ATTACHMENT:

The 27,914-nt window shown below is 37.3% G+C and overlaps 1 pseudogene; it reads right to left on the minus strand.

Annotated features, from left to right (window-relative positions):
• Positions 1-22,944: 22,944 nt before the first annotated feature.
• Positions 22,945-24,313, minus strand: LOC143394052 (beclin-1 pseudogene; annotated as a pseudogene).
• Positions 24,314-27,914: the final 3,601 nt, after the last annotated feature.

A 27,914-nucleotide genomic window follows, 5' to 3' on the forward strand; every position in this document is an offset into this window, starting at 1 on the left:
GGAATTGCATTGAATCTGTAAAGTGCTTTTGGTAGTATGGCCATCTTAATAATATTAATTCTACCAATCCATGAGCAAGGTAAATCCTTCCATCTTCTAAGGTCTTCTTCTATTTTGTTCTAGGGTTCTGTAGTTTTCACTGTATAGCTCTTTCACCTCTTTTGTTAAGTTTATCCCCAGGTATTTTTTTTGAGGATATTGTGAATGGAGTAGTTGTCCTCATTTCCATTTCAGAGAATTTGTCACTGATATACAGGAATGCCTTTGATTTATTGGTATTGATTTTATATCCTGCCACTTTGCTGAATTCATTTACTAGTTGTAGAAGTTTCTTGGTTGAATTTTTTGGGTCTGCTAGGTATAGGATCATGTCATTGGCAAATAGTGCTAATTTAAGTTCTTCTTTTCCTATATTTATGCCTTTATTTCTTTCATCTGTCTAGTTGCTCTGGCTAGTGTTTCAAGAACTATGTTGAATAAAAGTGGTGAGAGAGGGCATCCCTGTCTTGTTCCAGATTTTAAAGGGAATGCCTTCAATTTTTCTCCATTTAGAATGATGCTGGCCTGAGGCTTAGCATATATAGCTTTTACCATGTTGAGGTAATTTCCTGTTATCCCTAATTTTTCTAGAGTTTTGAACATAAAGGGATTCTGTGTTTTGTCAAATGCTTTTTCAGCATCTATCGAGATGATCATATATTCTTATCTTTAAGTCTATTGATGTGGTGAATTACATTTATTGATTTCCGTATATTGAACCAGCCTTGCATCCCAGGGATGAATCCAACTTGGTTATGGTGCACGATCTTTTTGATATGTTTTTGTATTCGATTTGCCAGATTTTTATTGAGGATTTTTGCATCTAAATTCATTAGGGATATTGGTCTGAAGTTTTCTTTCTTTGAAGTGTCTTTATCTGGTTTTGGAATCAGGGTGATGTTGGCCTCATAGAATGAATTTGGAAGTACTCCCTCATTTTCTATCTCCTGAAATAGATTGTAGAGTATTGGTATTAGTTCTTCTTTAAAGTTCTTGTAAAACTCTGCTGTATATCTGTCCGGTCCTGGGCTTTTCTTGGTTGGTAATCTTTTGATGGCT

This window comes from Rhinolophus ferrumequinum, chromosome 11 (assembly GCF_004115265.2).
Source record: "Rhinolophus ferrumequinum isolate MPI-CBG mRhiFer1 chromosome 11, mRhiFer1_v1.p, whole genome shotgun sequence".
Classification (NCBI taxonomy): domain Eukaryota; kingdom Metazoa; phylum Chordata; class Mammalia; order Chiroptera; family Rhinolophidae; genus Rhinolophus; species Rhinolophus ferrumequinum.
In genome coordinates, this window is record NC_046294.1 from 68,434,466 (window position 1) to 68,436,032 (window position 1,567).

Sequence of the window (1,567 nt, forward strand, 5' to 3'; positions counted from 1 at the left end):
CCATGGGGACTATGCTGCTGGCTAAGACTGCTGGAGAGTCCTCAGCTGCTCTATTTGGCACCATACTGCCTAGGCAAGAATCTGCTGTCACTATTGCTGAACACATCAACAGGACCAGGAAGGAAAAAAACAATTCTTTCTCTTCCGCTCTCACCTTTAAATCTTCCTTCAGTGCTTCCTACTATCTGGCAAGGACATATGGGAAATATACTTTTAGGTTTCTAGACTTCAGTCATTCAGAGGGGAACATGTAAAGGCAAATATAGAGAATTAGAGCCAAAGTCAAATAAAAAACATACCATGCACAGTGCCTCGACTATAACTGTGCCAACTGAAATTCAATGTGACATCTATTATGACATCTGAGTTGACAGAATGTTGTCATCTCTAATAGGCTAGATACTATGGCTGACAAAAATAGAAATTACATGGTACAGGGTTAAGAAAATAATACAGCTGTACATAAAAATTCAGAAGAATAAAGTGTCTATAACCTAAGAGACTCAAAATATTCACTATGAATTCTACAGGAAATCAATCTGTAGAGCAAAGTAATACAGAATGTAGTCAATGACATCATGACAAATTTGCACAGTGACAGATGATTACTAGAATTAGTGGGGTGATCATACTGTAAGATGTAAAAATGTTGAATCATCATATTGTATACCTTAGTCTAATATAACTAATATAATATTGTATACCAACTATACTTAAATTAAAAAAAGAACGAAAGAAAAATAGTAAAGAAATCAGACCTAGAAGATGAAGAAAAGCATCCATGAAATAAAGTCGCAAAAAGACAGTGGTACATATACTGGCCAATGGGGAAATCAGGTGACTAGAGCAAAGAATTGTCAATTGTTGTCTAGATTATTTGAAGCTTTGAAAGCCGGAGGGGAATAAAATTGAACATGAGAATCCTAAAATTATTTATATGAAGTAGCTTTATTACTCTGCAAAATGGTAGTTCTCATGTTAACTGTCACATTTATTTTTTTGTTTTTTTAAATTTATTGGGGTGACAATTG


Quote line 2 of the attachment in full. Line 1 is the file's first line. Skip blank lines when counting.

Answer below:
Annotated features, from left to right (window-relative positions):